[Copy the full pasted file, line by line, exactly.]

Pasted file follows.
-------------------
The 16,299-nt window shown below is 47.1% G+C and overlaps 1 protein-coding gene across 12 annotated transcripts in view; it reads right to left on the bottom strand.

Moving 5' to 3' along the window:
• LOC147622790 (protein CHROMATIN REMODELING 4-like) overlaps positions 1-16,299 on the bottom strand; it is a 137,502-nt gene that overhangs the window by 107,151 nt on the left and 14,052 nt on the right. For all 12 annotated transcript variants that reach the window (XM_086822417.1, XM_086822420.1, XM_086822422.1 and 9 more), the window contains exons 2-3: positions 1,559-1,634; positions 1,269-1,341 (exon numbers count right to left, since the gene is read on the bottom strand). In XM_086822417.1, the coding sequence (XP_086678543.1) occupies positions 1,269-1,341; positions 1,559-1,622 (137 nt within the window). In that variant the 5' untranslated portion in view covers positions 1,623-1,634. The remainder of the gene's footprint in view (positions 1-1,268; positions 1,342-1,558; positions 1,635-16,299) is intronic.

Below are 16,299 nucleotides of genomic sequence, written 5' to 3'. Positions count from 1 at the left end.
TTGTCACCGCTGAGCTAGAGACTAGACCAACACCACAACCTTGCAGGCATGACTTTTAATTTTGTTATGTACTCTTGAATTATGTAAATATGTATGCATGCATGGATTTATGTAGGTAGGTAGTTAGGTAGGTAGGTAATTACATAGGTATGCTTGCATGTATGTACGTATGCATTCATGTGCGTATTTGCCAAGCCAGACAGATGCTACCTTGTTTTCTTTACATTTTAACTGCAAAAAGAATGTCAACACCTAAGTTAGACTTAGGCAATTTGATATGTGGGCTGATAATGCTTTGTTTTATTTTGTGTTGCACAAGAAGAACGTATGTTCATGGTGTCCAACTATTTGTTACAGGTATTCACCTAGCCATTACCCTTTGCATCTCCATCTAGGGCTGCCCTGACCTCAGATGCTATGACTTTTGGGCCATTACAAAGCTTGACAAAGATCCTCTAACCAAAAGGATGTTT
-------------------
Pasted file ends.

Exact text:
The 16,299-nt window shown below is 47.1% G+C and overlaps 1 protein-coding gene across 12 annotated transcripts in view; it reads right to left on the bottom strand.

Moving 5' to 3' along the window:
• LOC147622790 (protein CHROMATIN REMODELING 4-like) overlaps positions 1-16,299 on the bottom strand; it is a 137,502-nt gene that overhangs the window by 107,151 nt on the left and 14,052 nt on the right. For all 12 annotated transcript variants that reach the window (XM_086822417.1, XM_086822420.1, XM_086822422.1 and 9 more), the window contains exons 2-3: positions 1,559-1,634; positions 1,269-1,341 (exon numbers count right to left, since the gene is read on the bottom strand). In XM_086822417.1, the coding sequence (XP_086678543.1) occupies positions 1,269-1,341; positions 1,559-1,622 (137 nt within the window). In that variant the 5' untranslated portion in view covers positions 1,623-1,634. The remainder of the gene's footprint in view (positions 1-1,268; positions 1,342-1,558; positions 1,635-16,299) is intronic.

Below are 16,299 nucleotides of genomic sequence, written 5' to 3'. Positions count from 1 at the left end.
TTGTCACCGCTGAGCTAGAGACTAGACCAACACCACAACCTTGCAGGCATGACTTTTAATTTTGTTATGTACTCTTGAATTATGTAAATATGTATGCATGCATGGATTTATGTAGGTAGGTAGTTAGGTAGGTAGGTAATTACATAGGTATGCTTGCATGTATGTACGTATGCATTCATGTGCGTATTTGCCAAGCCAGACAGATGCTACCTTGTTTTCTTTACATTTTAACTGCAAAAAGAATGTCAACACCTAAGTTAGACTTAGGCAATTTGATATGTGGGCTGATAATGCTTTGTTTTATTTTGTGTTGCACAAGAAGAACGTATGTTCATGGTGTCCAACTATTTGTTACAGGTATTCACCTAGCCATTACCCTTTGCATCTCCATCTAGGGCTGCCCTGACCTCAGATGCTATGACTTTTGGGCCATTACAAAGCTTGACAAAGATCCTCTAACCAAAAGGATGTTT